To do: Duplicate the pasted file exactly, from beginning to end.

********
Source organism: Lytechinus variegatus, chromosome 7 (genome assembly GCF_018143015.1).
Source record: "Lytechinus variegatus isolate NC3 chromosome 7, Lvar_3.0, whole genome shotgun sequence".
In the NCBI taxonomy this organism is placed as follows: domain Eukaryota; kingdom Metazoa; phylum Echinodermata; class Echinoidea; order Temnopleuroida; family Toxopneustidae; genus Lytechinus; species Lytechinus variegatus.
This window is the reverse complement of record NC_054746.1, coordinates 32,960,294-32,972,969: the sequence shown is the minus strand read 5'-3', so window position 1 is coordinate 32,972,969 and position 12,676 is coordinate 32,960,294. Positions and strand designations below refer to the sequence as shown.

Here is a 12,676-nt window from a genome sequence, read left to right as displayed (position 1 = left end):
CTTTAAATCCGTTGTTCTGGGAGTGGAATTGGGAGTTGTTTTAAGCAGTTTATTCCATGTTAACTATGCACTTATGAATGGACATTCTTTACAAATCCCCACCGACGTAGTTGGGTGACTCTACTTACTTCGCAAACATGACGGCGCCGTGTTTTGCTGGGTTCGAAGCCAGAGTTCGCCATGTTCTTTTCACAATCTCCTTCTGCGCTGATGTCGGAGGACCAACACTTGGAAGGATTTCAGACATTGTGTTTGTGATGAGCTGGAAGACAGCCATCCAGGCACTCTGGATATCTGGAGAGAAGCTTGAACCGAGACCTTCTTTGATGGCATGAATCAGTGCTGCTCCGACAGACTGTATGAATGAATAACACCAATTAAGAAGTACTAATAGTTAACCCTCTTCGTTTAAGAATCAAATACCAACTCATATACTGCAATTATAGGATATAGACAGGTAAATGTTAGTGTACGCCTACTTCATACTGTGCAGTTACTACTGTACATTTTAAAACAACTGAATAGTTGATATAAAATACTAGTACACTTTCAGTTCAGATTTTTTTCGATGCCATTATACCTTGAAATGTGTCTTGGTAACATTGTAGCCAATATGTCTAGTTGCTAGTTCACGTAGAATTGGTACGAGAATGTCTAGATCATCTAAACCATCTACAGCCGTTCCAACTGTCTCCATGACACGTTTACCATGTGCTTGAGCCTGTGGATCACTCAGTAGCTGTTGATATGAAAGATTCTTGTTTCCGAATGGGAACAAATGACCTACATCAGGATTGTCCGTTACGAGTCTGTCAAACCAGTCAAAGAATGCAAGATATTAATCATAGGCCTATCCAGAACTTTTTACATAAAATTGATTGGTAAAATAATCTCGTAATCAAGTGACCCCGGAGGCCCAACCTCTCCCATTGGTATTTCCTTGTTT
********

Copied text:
Source organism: Lytechinus variegatus, chromosome 7 (genome assembly GCF_018143015.1).
Source record: "Lytechinus variegatus isolate NC3 chromosome 7, Lvar_3.0, whole genome shotgun sequence".
In the NCBI taxonomy this organism is placed as follows: domain Eukaryota; kingdom Metazoa; phylum Echinodermata; class Echinoidea; order Temnopleuroida; family Toxopneustidae; genus Lytechinus; species Lytechinus variegatus.
This window is the reverse complement of record NC_054746.1, coordinates 32,960,294-32,972,969: the sequence shown is the minus strand read 5'-3', so window position 1 is coordinate 32,972,969 and position 12,676 is coordinate 32,960,294. Positions and strand designations below refer to the sequence as shown.

Here is a 12,676-nt window from a genome sequence, read left to right as displayed (position 1 = left end):
CTTTAAATCCGTTGTTCTGGGAGTGGAATTGGGAGTTGTTTTAAGCAGTTTATTCCATGTTAACTATGCACTTATGAATGGACATTCTTTACAAATCCCCACCGACGTAGTTGGGTGACTCTACTTACTTCGCAAACATGACGGCGCCGTGTTTTGCTGGGTTCGAAGCCAGAGTTCGCCATGTTCTTTTCACAATCTCCTTCTGCGCTGATGTCGGAGGACCAACACTTGGAAGGATTTCAGACATTGTGTTTGTGATGAGCTGGAAGACAGCCATCCAGGCACTCTGGATATCTGGAGAGAAGCTTGAACCGAGACCTTCTTTGATGGCATGAATCAGTGCTGCTCCGACAGACTGTATGAATGAATAACACCAATTAAGAAGTACTAATAGTTAACCCTCTTCGTTTAAGAATCAAATACCAACTCATATACTGCAATTATAGGATATAGACAGGTAAATGTTAGTGTACGCCTACTTCATACTGTGCAGTTACTACTGTACATTTTAAAACAACTGAATAGTTGATATAAAATACTAGTACACTTTCAGTTCAGATTTTTTTCGATGCCATTATACCTTGAAATGTGTCTTGGTAACATTGTAGCCAATATGTCTAGTTGCTAGTTCACGTAGAATTGGTACGAGAATGTCTAGATCATCTAAACCATCTACAGCCGTTCCAACTGTCTCCATGACACGTTTACCATGTGCTTGAGCCTGTGGATCACTCAGTAGCTGTTGATATGAAAGATTCTTGTTTCCGAATGGGAACAAATGACCTACATCAGGATTGTCCGTTACGAGTCTGTCAAACCAGTCAAAGAATGCAAGATATTAATCATAGGCCTATCCAGAACTTTTTACATAAAATTGATTGGTAAAATAATCTCGTAATCAAGTGACCCCGGAGGCCCAACCTCTCCCATTGGTATTTCCTTGTTT